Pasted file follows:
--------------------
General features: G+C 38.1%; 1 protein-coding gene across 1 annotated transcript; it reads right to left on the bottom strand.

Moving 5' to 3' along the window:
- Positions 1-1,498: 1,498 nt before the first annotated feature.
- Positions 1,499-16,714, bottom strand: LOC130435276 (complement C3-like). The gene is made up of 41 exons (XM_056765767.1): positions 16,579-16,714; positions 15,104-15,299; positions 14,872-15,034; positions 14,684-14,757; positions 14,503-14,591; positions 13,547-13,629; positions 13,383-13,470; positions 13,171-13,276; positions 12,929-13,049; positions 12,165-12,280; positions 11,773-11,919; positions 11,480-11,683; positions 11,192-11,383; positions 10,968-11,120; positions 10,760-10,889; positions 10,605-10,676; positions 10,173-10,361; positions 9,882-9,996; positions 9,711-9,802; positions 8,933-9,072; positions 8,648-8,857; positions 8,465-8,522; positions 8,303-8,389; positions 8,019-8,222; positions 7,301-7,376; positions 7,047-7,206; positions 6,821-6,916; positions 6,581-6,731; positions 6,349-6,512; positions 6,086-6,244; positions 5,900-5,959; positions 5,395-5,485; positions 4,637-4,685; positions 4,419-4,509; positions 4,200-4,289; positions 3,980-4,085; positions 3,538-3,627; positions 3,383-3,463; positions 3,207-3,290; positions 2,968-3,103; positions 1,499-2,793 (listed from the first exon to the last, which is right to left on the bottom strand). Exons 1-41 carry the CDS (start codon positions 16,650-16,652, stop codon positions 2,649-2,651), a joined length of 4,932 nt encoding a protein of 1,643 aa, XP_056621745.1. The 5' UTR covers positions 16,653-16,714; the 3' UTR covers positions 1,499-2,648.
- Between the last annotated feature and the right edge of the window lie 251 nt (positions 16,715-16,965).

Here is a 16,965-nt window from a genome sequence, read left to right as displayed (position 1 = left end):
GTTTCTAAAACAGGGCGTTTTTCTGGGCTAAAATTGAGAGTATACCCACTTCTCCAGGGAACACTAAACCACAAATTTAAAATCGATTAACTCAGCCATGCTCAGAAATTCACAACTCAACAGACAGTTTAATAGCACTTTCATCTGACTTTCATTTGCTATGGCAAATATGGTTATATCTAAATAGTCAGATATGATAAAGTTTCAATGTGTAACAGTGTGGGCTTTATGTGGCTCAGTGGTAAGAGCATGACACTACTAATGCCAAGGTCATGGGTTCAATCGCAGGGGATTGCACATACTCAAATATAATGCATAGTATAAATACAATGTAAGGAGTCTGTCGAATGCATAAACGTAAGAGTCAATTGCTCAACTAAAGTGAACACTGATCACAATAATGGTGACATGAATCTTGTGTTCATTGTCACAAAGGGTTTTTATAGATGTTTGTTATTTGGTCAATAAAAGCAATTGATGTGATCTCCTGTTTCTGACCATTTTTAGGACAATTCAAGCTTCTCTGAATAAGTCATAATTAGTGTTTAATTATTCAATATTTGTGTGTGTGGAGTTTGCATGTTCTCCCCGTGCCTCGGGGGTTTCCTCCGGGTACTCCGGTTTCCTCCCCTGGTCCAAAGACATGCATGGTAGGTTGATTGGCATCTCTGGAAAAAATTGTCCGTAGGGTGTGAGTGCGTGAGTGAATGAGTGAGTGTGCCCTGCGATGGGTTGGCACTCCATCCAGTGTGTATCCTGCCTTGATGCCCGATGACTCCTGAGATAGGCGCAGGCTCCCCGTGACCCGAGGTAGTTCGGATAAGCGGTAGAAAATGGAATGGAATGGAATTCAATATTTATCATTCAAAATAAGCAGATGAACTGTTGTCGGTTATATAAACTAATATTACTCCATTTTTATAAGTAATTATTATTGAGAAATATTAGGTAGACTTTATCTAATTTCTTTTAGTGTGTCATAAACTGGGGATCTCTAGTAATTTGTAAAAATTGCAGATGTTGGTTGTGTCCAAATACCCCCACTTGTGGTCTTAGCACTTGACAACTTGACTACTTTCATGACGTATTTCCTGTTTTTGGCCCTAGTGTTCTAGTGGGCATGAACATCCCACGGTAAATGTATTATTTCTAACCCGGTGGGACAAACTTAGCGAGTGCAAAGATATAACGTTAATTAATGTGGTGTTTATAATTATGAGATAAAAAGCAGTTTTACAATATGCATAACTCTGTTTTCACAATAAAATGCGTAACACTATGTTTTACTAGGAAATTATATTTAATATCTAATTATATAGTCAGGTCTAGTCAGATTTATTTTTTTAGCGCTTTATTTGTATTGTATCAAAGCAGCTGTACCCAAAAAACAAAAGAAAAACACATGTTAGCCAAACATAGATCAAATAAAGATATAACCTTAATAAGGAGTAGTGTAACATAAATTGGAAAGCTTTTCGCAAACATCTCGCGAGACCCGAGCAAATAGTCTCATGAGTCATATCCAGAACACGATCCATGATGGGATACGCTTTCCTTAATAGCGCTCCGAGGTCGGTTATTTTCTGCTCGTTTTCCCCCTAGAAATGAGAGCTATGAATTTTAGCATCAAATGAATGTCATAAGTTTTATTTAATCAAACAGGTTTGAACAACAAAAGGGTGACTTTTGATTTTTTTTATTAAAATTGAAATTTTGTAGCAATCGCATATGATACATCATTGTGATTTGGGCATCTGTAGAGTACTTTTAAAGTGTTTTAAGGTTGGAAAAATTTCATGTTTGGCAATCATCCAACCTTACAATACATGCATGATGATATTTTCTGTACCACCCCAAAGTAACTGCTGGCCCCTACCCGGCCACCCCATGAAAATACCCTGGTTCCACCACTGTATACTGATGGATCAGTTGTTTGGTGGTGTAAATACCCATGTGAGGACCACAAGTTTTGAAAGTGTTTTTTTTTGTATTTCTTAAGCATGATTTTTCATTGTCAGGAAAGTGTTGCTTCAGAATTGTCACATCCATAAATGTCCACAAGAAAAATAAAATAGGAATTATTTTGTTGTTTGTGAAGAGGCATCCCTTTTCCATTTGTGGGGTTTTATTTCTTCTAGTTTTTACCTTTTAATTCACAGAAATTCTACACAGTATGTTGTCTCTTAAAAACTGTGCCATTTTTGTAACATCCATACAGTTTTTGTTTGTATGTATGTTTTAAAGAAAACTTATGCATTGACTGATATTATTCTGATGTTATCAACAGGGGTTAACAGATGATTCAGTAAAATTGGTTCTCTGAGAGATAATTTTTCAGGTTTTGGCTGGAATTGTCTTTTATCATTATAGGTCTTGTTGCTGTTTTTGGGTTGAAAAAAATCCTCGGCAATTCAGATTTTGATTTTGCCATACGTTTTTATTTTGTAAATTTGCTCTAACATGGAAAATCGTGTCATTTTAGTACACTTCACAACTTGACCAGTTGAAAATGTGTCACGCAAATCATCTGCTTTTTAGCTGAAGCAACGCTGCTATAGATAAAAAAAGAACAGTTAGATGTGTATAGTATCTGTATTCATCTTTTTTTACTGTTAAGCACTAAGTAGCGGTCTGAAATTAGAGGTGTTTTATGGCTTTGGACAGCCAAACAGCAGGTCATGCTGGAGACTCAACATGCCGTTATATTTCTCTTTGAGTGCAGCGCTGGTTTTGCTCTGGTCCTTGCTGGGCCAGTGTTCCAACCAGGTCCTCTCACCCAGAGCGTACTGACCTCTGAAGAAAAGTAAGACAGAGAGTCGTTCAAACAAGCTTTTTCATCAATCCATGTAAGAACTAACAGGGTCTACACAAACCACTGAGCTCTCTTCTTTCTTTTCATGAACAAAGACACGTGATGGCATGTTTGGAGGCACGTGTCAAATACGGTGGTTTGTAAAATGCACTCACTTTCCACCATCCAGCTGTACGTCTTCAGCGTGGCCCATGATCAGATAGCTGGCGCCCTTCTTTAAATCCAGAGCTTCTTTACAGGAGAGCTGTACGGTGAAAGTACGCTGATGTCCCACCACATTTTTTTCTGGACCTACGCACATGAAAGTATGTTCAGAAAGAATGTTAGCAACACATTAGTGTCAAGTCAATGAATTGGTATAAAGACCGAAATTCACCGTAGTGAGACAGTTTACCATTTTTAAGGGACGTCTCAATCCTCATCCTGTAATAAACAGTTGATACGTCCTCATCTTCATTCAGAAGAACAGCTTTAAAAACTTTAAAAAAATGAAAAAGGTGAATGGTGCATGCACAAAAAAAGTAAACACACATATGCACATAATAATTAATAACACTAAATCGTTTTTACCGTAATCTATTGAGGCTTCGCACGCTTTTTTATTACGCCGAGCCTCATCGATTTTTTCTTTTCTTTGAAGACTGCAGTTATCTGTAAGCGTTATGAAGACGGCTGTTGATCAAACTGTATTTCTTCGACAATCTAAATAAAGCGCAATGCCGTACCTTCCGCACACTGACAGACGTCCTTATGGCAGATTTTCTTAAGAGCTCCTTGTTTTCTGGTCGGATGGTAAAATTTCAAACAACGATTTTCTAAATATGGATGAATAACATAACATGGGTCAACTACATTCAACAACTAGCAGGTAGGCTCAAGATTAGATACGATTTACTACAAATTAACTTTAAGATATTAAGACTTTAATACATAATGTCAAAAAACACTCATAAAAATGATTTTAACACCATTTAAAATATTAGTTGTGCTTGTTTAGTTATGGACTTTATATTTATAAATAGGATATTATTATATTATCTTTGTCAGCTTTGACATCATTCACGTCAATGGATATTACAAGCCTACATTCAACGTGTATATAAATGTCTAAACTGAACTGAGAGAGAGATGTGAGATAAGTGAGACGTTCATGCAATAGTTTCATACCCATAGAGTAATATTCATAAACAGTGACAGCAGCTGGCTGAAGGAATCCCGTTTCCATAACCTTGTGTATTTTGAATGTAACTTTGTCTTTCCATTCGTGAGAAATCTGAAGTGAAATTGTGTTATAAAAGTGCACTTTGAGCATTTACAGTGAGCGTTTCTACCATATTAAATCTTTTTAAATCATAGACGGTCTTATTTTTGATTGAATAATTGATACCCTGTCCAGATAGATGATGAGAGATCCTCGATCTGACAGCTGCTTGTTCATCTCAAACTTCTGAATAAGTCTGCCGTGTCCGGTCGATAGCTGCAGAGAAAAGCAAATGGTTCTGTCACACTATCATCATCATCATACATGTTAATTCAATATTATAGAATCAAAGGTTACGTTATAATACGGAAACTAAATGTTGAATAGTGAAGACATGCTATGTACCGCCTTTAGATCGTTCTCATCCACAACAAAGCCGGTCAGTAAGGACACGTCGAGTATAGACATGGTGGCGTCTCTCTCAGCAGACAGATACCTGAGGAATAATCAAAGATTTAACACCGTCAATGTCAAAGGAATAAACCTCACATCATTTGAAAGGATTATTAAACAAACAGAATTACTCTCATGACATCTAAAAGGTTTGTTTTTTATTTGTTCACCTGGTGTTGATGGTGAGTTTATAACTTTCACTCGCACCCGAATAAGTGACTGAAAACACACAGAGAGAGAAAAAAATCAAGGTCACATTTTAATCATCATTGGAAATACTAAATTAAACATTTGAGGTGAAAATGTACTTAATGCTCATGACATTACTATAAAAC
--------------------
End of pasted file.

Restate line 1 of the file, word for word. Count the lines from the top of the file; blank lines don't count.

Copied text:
General features: G+C 38.1%; 1 protein-coding gene across 1 annotated transcript; it reads right to left on the bottom strand.